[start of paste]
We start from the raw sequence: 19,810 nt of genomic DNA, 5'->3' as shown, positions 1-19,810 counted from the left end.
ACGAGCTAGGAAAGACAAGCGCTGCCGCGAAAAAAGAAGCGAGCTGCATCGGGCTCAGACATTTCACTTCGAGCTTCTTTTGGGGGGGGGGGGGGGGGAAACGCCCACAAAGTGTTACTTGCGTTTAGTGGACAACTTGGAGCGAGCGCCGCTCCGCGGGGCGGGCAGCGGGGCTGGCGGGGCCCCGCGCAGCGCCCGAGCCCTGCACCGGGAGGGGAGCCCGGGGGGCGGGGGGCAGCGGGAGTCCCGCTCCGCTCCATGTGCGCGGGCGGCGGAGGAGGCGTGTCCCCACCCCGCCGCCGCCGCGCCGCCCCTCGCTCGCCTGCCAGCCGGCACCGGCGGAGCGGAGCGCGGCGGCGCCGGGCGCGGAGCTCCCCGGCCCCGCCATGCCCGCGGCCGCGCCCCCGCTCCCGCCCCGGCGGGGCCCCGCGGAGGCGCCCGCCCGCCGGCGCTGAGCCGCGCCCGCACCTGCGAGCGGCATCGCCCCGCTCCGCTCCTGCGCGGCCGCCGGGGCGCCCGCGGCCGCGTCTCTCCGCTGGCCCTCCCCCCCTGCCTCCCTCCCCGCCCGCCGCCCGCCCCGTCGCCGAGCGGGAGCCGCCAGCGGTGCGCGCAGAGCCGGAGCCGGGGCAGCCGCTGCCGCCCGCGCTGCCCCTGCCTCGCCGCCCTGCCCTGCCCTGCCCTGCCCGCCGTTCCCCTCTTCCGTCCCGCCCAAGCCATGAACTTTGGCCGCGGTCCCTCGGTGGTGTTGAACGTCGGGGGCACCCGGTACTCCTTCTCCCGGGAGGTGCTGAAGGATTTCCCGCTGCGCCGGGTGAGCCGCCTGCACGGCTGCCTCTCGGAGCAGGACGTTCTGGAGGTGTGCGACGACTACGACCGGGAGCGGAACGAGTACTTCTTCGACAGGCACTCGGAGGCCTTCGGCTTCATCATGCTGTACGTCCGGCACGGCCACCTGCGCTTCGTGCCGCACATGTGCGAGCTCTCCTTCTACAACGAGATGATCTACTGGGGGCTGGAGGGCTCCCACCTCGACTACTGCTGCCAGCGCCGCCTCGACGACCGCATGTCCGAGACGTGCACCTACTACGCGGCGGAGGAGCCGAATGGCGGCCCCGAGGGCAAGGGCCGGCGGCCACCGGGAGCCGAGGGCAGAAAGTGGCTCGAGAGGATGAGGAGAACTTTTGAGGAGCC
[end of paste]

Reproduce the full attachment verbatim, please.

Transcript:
We start from the raw sequence: 19,810 nt of genomic DNA, 5'->3' as shown, positions 1-19,810 counted from the left end.
ACGAGCTAGGAAAGACAAGCGCTGCCGCGAAAAAAGAAGCGAGCTGCATCGGGCTCAGACATTTCACTTCGAGCTTCTTTTGGGGGGGGGGGGGGGGGAAACGCCCACAAAGTGTTACTTGCGTTTAGTGGACAACTTGGAGCGAGCGCCGCTCCGCGGGGCGGGCAGCGGGGCTGGCGGGGCCCCGCGCAGCGCCCGAGCCCTGCACCGGGAGGGGAGCCCGGGGGGCGGGGGGCAGCGGGAGTCCCGCTCCGCTCCATGTGCGCGGGCGGCGGAGGAGGCGTGTCCCCACCCCGCCGCCGCCGCGCCGCCCCTCGCTCGCCTGCCAGCCGGCACCGGCGGAGCGGAGCGCGGCGGCGCCGGGCGCGGAGCTCCCCGGCCCCGCCATGCCCGCGGCCGCGCCCCCGCTCCCGCCCCGGCGGGGCCCCGCGGAGGCGCCCGCCCGCCGGCGCTGAGCCGCGCCCGCACCTGCGAGCGGCATCGCCCCGCTCCGCTCCTGCGCGGCCGCCGGGGCGCCCGCGGCCGCGTCTCTCCGCTGGCCCTCCCCCCCTGCCTCCCTCCCCGCCCGCCGCCCGCCCCGTCGCCGAGCGGGAGCCGCCAGCGGTGCGCGCAGAGCCGGAGCCGGGGCAGCCGCTGCCGCCCGCGCTGCCCCTGCCTCGCCGCCCTGCCCTGCCCTGCCCTGCCCGCCGTTCCCCTCTTCCGTCCCGCCCAAGCCATGAACTTTGGCCGCGGTCCCTCGGTGGTGTTGAACGTCGGGGGCACCCGGTACTCCTTCTCCCGGGAGGTGCTGAAGGATTTCCCGCTGCGCCGGGTGAGCCGCCTGCACGGCTGCCTCTCGGAGCAGGACGTTCTGGAGGTGTGCGACGACTACGACCGGGAGCGGAACGAGTACTTCTTCGACAGGCACTCGGAGGCCTTCGGCTTCATCATGCTGTACGTCCGGCACGGCCACCTGCGCTTCGTGCCGCACATGTGCGAGCTCTCCTTCTACAACGAGATGATCTACTGGGGGCTGGAGGGCTCCCACCTCGACTACTGCTGCCAGCGCCGCCTCGACGACCGCATGTCCGAGACGTGCACCTACTACGCGGCGGAGGAGCCGAATGGCGGCCCCGAGGGCAAGGGCCGGCGGCCACCGGGAGCCGAGGGCAGAAAGTGGCTCGAGAGGATGAGGAGAACTTTTGAGGAGCC